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Virtualization Craze Brings the Bad With the Good

By Larry Barrett (Send Email)
Posted Dec 27, 2007


Although the technology required to virtualize data centers has been around for more than 40 years, 2007 will go down in history as the end of the beginning — the year the technology vaulted into mainstream consciousness and hurtled to the top of every CIO's "must-do" list.

The oft-mentioned upside of virtualized data centers is the energy, time and money saved. With the technology, however, also comes security and planning issues.

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Now that everyone has caught on to the benefits this technology can deliver, chiefly, the ability to reduce an organization's data center footprint by a factor of six, eight or 12, the focus is turning to making sure all these efficiencies and cost savings don't come at the expense of data availability and security.

"We've jumped over the chasm without even looking down below," Don Norbeck, director of product development at SunGard, said in an interview with InternetNews.com. "Luckily, we'll probably land on the other side. But there's still plenty of risk."

These risks, from an organizational standpoint, start long before the first virtualization application is downloaded.

Just like any other software installation, committing to a virtualization project requires not only an appreciation for the technological vulnerabilities inherent in any operating system — like bugs, malware and access control — but also a fundamental understanding of exactly which applications and systems are used the most, which are the most critical to operations, when they're used, and how to orchestrate the workload of all these applications running on both physical and virtual servers.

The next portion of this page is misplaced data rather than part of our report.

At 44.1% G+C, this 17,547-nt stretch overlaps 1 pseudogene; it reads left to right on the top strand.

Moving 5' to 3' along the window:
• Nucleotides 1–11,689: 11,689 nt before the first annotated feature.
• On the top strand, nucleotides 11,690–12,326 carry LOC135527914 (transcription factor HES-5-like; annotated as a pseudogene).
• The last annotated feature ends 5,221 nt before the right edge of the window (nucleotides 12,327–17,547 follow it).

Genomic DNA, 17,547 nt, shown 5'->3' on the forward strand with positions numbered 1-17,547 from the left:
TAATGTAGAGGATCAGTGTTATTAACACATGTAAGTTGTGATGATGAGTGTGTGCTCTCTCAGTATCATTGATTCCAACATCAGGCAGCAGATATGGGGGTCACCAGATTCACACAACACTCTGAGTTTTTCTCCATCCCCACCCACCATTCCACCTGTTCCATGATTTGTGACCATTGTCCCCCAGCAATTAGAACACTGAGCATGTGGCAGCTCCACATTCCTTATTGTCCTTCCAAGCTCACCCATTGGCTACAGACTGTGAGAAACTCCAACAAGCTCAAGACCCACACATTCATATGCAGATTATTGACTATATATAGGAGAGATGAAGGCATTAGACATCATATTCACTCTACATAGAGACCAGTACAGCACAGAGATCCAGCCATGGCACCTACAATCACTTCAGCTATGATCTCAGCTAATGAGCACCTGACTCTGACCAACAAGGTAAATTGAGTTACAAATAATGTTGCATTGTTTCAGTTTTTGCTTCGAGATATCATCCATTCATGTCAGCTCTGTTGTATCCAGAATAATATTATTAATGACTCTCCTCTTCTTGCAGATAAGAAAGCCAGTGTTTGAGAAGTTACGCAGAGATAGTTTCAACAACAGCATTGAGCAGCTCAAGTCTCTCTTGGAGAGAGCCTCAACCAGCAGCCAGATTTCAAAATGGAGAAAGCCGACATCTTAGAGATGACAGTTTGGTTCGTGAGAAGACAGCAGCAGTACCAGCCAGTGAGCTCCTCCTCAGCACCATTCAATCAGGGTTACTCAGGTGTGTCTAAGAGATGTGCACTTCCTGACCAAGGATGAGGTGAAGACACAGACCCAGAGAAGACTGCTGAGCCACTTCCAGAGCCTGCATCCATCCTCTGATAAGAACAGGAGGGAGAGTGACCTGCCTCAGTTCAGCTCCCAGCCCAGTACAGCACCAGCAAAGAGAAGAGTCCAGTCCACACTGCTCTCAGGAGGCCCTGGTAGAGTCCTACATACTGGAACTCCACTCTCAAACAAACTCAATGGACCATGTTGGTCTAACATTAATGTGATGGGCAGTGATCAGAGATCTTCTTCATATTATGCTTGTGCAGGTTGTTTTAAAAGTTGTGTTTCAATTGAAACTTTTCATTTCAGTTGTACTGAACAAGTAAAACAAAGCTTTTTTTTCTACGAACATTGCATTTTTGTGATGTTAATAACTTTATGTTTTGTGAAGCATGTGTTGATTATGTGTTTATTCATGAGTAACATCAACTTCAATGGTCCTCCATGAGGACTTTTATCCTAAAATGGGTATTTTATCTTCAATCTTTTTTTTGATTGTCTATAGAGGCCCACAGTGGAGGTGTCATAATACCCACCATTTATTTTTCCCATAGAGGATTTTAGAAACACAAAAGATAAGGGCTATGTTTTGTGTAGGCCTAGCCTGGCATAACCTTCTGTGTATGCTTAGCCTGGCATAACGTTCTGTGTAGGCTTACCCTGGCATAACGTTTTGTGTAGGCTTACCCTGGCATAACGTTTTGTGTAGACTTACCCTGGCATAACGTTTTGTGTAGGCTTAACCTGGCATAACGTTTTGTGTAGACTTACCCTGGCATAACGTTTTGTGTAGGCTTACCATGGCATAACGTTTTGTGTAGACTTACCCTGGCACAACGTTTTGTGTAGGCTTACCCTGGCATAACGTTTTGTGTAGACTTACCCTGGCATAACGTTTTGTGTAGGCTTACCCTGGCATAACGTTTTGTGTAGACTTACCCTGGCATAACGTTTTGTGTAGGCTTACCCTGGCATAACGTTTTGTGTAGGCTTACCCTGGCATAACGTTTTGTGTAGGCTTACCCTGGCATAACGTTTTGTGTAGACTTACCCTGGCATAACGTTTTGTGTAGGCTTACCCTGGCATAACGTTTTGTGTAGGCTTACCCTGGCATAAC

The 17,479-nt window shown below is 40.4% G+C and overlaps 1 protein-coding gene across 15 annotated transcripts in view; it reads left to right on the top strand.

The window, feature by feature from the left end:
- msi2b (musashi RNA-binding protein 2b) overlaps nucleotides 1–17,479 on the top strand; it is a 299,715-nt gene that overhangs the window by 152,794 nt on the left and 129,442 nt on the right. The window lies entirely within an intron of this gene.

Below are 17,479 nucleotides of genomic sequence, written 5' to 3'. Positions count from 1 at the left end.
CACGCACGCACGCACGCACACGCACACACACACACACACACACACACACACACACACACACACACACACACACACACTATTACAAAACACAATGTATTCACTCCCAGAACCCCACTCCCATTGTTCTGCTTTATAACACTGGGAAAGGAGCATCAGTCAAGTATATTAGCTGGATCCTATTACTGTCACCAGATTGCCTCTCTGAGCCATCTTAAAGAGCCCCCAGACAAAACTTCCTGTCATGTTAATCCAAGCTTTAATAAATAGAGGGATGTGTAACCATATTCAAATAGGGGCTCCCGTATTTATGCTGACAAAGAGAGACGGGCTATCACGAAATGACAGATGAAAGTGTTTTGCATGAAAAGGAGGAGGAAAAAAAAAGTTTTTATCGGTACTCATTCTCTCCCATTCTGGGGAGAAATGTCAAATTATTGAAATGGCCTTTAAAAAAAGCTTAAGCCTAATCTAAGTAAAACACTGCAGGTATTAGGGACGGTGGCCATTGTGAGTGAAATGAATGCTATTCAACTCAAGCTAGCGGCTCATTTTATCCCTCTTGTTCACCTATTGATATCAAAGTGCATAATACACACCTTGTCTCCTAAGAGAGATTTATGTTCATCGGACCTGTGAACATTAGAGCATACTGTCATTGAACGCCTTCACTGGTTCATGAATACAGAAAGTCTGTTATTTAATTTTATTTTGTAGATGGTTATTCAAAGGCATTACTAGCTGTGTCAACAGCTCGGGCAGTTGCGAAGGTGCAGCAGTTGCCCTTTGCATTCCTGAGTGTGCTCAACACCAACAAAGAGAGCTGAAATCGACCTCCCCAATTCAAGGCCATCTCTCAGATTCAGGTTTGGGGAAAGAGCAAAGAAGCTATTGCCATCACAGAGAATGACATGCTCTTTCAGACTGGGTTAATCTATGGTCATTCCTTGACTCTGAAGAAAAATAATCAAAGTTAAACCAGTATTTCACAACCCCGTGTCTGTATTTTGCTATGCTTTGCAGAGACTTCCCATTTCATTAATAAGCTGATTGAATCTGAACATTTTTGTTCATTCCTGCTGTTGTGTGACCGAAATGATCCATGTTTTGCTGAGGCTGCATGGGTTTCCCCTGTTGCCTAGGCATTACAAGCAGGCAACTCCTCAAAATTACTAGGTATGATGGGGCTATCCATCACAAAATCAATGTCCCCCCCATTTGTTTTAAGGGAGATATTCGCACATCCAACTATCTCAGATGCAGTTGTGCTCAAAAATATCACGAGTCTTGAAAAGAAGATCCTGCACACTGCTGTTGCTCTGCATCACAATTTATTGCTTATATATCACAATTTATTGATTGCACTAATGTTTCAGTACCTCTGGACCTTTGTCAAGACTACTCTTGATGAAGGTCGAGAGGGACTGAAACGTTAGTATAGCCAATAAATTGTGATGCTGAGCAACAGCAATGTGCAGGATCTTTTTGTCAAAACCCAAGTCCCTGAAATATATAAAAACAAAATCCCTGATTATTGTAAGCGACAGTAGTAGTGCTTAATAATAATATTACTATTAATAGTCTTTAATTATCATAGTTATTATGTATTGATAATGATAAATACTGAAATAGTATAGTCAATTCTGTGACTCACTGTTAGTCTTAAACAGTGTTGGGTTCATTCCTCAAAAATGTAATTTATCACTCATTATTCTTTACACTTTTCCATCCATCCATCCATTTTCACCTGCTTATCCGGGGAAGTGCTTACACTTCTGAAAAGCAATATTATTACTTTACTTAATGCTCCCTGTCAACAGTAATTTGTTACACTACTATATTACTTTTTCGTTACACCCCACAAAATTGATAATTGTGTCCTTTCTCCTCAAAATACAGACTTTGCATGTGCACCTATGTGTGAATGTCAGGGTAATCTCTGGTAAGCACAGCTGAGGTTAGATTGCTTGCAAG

For those charged with the responsibility of managing and maintaining one data center or multiple data centers, the temptation to simply initiate a straight-line consolidation — take the workloads running on 100 servers and cram them on to 10 or 15 servers — is alluring. Every company wants to get greener, lower energy consumption, reduce the size of their data centers and have the ability to shift workloads with a simple click of a button.

"Now that everything is in the pool, people just have to push a button," Norbeck said. "And they'll keep pushing the button until the button doesn't work anymore. Without proper planning and provisioning, you're back to where you were before. How do you audit it? You push a button and then wait to see who starts complaining."

In other worlds, just as all servers are not created equally, neither are the applications running in a corporate data center.

And the stakes are increasing.

This article was originally published onInternetNews.

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